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| Published: June 25, 2020

Myth of Vamana and Mahabali: Jungian approach to the origin of Onam festival

Harsha Kuriakose

Research Scholar, Department of Psychology, University of Delhi, Delhi, India. Google Scholar More about the auther

, Eric Soreng

Assistant Professor, Department of Psychology, University of Delhi, Delhi, India. Google Scholar More about the auther

DIP: 18.01.108/20200802

DOI: 10.25215/0802.108

ABSTRACT

Festivals celebrate the return of the sacred time and its fabled paradisal state for the humankind. The harvest festival of Kerala—Onam—celebrates the annual return of the King Mahabali, a devotee of Vamana (Lord Vishnu), who represents the virtues needed to rule the land and the hopes for the mass well-being. The three worlds belong to the divinities; the kingdoms belong to the virtues and vices of the kings. The king of the land projects the psyche of the people and the status of the kingdom. King Mahabali thus makes nature’s facilitations efficacious. Like Vamana who is the preserver, King Mahabali, who is the cultural hero of Kerala, too returns to bless his people with prosperity. The paper presents the interpretation of the myth of Vamana and Mahabali using archetypal amplification and reflects on the origin and ceremonies of the Onam festival.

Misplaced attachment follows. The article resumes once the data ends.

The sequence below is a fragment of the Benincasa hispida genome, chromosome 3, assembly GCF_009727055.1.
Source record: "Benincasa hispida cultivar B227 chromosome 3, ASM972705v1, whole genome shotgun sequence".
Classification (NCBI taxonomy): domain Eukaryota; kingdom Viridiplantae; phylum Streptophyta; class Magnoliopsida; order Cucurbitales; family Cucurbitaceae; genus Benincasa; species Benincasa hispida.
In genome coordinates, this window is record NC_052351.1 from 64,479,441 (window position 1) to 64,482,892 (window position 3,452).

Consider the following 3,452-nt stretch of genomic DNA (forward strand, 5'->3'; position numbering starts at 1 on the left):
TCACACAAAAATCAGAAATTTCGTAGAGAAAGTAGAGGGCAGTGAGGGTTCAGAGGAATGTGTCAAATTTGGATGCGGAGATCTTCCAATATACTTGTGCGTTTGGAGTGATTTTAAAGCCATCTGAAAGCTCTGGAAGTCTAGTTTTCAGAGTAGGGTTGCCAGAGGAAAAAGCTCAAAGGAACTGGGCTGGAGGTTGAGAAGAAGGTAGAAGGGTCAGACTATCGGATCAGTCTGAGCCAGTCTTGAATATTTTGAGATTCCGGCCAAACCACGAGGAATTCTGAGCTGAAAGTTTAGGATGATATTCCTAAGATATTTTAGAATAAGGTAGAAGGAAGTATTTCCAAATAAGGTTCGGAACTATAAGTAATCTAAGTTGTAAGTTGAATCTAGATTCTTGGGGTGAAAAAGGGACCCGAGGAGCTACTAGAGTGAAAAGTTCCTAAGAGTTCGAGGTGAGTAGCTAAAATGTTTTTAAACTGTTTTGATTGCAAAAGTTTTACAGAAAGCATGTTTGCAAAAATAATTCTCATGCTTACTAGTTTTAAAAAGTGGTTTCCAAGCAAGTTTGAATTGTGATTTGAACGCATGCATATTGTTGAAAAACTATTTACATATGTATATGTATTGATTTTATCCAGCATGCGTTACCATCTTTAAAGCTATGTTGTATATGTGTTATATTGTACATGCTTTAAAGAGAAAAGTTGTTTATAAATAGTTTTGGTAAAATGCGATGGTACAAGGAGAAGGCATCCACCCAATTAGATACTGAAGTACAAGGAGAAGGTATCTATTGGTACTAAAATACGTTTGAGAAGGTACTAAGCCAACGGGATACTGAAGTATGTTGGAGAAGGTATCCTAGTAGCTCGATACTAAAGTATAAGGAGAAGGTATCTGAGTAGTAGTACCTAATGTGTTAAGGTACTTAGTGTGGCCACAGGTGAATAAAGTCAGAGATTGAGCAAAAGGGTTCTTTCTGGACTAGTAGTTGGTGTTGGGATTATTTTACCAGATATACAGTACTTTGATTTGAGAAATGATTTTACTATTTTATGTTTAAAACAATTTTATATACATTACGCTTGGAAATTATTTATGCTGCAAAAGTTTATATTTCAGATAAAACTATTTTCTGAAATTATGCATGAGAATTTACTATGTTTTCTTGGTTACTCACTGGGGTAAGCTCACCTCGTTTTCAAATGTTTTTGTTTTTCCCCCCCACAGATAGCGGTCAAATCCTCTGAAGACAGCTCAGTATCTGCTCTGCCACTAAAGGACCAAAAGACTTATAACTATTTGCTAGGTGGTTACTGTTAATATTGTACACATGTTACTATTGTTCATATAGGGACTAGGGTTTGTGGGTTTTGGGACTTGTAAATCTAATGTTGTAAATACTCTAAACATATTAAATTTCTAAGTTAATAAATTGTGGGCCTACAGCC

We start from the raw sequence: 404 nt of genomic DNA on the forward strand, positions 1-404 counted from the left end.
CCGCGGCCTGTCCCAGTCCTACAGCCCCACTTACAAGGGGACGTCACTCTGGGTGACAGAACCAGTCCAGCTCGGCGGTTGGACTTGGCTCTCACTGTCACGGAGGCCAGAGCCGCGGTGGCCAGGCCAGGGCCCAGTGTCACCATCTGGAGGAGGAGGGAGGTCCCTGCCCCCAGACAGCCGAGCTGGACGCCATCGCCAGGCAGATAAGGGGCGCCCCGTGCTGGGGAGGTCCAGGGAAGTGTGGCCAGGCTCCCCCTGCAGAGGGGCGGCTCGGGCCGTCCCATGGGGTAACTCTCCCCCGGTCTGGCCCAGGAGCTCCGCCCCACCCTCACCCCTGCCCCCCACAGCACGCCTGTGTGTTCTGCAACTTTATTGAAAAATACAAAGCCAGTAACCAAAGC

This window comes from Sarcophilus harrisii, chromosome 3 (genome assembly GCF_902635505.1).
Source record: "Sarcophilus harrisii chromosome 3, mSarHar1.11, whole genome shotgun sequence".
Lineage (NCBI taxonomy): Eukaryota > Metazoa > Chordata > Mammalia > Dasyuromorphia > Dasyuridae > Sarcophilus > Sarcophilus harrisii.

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Harsha Kuriakose @ harsha.susan@gmail.com

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ISSN 2348-5396

ISSN 2349-3429

18.01.108/20200802

10.25215/0802.108

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Published in   Volume 08, Issue 2, April- June, 2020